One To Wine

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Interview by Blasting News: How One To Wine innovates during Covid-19

Blasting News, a French Media, has interviewed us about the consequences of Covid-19. Please find below the Interview by Blasting News: How One To Wine innovates during Covid-19 !

French article from Blasting News here and the English translation below!

To avoid losing their entire revenue, some businesses have preferred to diversify their activity. This is the case of One to Wine.

Interview by Yassine Khelfa from Blasting News

For the past four years, One to Wine has been giving the English the opportunity to taste the very best of French and Italian wines. With its tailor-made ranges, this start-up company, which has less than ten employees, has established itself on the British market at small and large London events. Unfortunately, as their activity is essentially centred on events, the arrival of Covid-19 has brought them to a complete halt.

But these young French people quickly rolled up their sleeves to remotely propose alternative solutions to their customers. All this while formally avoiding encouraging gatherings in the English capital.

One to Wine’s Events & Communication Coordinator, Margaux Fassi, answers questions from Blasting News:

The Coronavirus epidemic has had a major worldwide impact on the hotel, restaurant and retail sector like yours. At the beginning of the epidemic, how did you experience it?

Our activity is composed of 70% by events, 30% by specialised distribution to restaurants, cafes etc. Events were booked until May (200 to 500 people) and they were cancelled one by one. We then decided, before the lockdown was effective, to stop our event activity in order to limit the gatherings and avoid the spread of the virus.

With the containment and social distancing measures, consumption habits were strongly disrupted. Have you experienced a significant drop in your activity?

When the lockdown was announced, sales to restaurants obviously stopped as well. Within three weeks, we faced a total lack of income. That’s why we launched an e-shop for wine delivery, at the beginning of March.

We had originally set it up to survive.

But we didn’t want to become only alcohol sellers, so we came up with the idea of creating Starter-packs. These are mixed cases created by us, allowing customers to discover several wines at the same time. We accompany these tastings with online tastings with our founder Maxime Maiano, and recipes available on our Blog and social networks: Facebook and Instagram.

You are known to hold meetings with winemakers at events such as trade fairs but gatherings have been banned, so have you been strongly affected by this crisis?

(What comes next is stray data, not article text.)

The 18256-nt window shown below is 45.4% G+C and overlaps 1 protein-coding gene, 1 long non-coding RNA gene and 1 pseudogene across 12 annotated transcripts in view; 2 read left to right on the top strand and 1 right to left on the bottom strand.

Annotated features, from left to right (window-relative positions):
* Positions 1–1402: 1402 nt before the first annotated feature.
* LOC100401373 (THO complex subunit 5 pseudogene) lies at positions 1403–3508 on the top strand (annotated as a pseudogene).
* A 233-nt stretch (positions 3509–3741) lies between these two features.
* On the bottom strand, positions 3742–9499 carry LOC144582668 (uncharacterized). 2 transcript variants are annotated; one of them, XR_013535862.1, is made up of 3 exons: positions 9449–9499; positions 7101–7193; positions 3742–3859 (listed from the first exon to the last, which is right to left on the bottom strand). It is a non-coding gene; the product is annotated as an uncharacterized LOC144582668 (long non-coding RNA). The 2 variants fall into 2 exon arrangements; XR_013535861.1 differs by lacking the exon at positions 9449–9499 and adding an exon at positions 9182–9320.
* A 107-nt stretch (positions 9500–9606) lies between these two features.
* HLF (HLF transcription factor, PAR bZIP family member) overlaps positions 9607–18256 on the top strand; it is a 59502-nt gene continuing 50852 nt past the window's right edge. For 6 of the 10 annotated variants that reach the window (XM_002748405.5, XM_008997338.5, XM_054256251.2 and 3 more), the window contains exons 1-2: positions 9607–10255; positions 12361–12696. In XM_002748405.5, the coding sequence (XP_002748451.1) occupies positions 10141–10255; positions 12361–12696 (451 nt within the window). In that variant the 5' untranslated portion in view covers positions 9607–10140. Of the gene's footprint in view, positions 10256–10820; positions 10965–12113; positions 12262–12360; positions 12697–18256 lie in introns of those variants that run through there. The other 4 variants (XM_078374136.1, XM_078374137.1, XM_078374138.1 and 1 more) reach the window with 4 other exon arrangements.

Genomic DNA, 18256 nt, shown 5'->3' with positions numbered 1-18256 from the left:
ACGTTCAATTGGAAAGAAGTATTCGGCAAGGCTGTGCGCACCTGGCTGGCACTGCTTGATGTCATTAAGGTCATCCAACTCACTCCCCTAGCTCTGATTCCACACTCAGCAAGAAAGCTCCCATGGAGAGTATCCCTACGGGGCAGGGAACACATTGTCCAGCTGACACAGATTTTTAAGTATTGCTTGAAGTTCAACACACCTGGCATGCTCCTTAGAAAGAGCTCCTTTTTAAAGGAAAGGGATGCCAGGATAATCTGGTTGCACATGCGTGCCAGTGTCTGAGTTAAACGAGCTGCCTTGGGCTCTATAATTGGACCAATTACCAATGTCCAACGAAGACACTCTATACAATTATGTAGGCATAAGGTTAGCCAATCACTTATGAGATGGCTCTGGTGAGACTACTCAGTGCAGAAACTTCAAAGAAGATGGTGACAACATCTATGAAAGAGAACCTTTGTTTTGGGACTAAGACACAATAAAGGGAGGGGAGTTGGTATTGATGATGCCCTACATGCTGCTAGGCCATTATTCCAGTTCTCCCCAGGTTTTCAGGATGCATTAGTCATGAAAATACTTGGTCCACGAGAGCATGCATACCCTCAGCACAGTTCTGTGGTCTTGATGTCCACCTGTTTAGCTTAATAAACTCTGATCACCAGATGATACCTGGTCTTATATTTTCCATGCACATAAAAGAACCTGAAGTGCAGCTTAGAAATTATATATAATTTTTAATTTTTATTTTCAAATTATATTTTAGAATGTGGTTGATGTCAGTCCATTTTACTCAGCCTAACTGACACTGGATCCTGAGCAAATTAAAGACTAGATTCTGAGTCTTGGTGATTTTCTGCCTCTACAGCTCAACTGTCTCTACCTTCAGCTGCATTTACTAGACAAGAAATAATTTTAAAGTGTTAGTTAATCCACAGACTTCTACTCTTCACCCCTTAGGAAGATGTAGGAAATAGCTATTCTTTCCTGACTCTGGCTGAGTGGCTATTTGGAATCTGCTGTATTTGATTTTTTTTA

It’s true that before Covid-19, we proposed different types of events. Some of them were directly aimed at private individuals with tastings and winemaking courses. We also organised events for companies, like teambuilding workshops (competitions, blind tastings etc). Finally, there is a last branch of our activity: our catering service on events. This is our largest share of income.

These changes have certainly pushed you to change the way you communicate. Can we say that with social networks, your business has been able to survive?

In order to remain present in our community and share our new services, we have set up a more dynamic communication on social networks, consisting of sharing recipes, pairings, tasting tips or advice around the world of wine. You can find all of them on our Booklet (free download here)
I think it will still take more than a year to get back to normal activity. When things gradually get back on track, we will resume our distribution activity to restaurants and continue this delivery system with e-shop.

Home office has become a common method in many countries to keep employees connected. Was this also the case for you? Your sector of activity is nevertheless asking for a lot of advice, face-to-face contact with the customer?

We are very close to our customers and in this wine sector, the sharing of passion is really important. So we wanted to keep in touch with our consumers via our new individual delivery offers and these famous Starter packs, in addition to strengthening our presence on social networks.
At the beginning, our aim was to really simplify the readability of French wines with our own labels on the bottles, easier to read for the British, because they are used to choose a wine according to its grape variety (and not its geographical origin as in France): the British buy a Chardonnay and not a Chablis.